From A Compendium of Irish Biography, 1878
O'Brien, Donough, 4th Earl of Thomond (the "Great Earl"), son of preceding, was brought up at the court of Elizabeth, and succeeded to the titles and estates on the death of his father in 1580. In July 1597, at the head of his clansmen, he joined the Lord-Deputy at Boyle for an attack on O'Donnell. In crossing the Erne in the face of O'Donnell's troops, the Baron of Inchiquin, the Earl's relative, was killed. The reduction of the castle of Ballyshannon was unsuccessfully attempted, and the Lord-Deputy and O'Brien were compelled to beat an ignominious retreat, abandoning some of their artillery and baggage.
In the following January the Earl was despatched by the Lords-Justices to inform the Queen of the true position of affairs in Ireland, and to be the bearer of the conditions upon which O'Neill and O'Donnell were willing to lay down their arms. After O'Neill's victory of the Yellow Ford, the flame of insurrection spread into Thomond. The Earl, in 1599, visited his domains at the head of a considerable body of the Queen's troops, and inflicted a terrible retaliation on the insurgents — hanging the garrison of the castle of Dunbeg in couples on the nearest trees, and reducing Dunmore, Derryowen, Cloon, and Lissofin. Later in the same year he attended the Earl of Essex in his progress through the south of Ireland — parting from him at Dungarvan, and returning by Youghal and Cork to Limerick.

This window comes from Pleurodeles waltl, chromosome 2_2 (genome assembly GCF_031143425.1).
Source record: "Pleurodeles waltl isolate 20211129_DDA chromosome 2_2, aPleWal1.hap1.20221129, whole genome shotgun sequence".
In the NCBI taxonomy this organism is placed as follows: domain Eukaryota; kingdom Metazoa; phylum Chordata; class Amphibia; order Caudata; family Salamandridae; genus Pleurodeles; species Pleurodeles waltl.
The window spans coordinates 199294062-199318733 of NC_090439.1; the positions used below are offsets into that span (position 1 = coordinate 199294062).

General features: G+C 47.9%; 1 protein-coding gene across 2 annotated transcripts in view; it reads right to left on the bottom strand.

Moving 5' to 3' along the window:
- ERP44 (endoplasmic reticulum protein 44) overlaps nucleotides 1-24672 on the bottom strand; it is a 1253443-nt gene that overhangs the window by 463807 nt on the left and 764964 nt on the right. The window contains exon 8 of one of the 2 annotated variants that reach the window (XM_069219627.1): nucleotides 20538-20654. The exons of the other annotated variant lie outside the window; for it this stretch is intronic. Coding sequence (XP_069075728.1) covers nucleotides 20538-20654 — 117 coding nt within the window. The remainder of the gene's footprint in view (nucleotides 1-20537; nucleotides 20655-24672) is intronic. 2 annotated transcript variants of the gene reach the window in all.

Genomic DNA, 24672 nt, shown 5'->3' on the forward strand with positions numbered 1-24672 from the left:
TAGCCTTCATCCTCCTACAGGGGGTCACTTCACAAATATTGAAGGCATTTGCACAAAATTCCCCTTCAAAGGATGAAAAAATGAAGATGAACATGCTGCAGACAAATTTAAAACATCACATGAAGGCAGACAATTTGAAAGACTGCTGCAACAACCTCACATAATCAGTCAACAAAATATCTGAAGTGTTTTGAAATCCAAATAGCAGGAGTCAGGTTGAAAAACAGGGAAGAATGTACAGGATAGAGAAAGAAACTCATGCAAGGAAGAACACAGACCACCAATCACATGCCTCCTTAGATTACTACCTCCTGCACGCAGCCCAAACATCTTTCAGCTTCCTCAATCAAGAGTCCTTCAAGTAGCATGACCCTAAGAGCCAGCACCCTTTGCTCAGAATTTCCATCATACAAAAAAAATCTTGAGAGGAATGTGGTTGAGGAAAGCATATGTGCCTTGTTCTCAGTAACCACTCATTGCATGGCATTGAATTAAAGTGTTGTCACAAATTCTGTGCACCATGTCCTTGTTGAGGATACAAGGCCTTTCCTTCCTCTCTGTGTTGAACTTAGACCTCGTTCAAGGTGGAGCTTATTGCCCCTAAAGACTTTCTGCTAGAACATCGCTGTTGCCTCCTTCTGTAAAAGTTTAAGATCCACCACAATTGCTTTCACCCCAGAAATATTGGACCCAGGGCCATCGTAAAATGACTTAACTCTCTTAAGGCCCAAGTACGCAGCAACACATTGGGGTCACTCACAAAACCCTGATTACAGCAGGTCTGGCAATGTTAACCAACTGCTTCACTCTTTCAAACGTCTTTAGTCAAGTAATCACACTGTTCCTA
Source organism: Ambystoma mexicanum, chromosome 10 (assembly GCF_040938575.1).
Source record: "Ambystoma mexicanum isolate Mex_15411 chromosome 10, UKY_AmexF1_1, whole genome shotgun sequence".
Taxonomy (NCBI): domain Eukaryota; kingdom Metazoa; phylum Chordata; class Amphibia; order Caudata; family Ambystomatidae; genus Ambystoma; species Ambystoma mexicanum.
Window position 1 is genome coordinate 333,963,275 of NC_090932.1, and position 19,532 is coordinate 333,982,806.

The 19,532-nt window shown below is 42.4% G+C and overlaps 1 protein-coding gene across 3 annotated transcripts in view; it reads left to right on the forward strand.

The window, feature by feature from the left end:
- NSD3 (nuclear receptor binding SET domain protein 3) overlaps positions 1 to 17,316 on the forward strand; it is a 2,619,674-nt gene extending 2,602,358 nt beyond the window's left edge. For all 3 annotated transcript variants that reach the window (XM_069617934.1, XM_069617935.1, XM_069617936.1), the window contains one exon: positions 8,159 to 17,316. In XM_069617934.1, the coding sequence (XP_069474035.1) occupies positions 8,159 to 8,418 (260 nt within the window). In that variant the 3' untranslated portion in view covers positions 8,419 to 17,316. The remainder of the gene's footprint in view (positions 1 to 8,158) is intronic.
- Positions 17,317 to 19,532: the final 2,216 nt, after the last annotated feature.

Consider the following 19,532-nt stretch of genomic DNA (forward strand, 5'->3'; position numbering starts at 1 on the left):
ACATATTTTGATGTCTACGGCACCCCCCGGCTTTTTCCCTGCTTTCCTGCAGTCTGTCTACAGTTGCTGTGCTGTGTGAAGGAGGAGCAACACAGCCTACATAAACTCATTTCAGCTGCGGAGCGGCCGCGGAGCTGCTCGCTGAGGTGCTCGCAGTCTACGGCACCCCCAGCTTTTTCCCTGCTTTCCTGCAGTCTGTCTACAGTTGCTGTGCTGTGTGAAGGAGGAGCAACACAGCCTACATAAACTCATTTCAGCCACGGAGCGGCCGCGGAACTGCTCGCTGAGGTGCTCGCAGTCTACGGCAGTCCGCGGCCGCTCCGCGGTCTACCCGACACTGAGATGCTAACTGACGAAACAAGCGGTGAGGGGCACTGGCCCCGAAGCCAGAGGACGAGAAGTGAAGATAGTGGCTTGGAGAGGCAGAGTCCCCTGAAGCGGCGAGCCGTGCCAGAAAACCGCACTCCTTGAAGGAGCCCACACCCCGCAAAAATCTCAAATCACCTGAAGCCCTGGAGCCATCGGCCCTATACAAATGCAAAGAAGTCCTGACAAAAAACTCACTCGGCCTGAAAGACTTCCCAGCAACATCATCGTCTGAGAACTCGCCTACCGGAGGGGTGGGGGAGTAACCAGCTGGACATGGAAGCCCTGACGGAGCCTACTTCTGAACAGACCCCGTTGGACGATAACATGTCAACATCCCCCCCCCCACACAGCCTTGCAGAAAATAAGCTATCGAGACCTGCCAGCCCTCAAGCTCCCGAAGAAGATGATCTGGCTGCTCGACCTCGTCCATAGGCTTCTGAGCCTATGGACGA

In the summer of 1600 O'Brien joined Sir George Carew in his victorious expedition through Desmond, and was present at the reduction of Glin Castle and other strongholds. In 1601 the Earl again visited England, and returned with reinforcements for Mountjoy, then engaged at the siege of Kinsale. After the surrender of Don Juan d'Aguila, and the settlement of the country, he had leisure to look after his own affairs, and the historian of the O'Briens quotes documents to prove that he still exercised or claimed almost regal authority over the other members of the sept. In May 1619, he was made Governor of Clare and Thomond; but we do not often find his name in connexion with public affairs. The Great Earl died, 5th September 1624, and was buried in Limerick Cathedral.
263. O'Briens, Historical Memoir of the: John O'Donoghue. Dublin, 1860.
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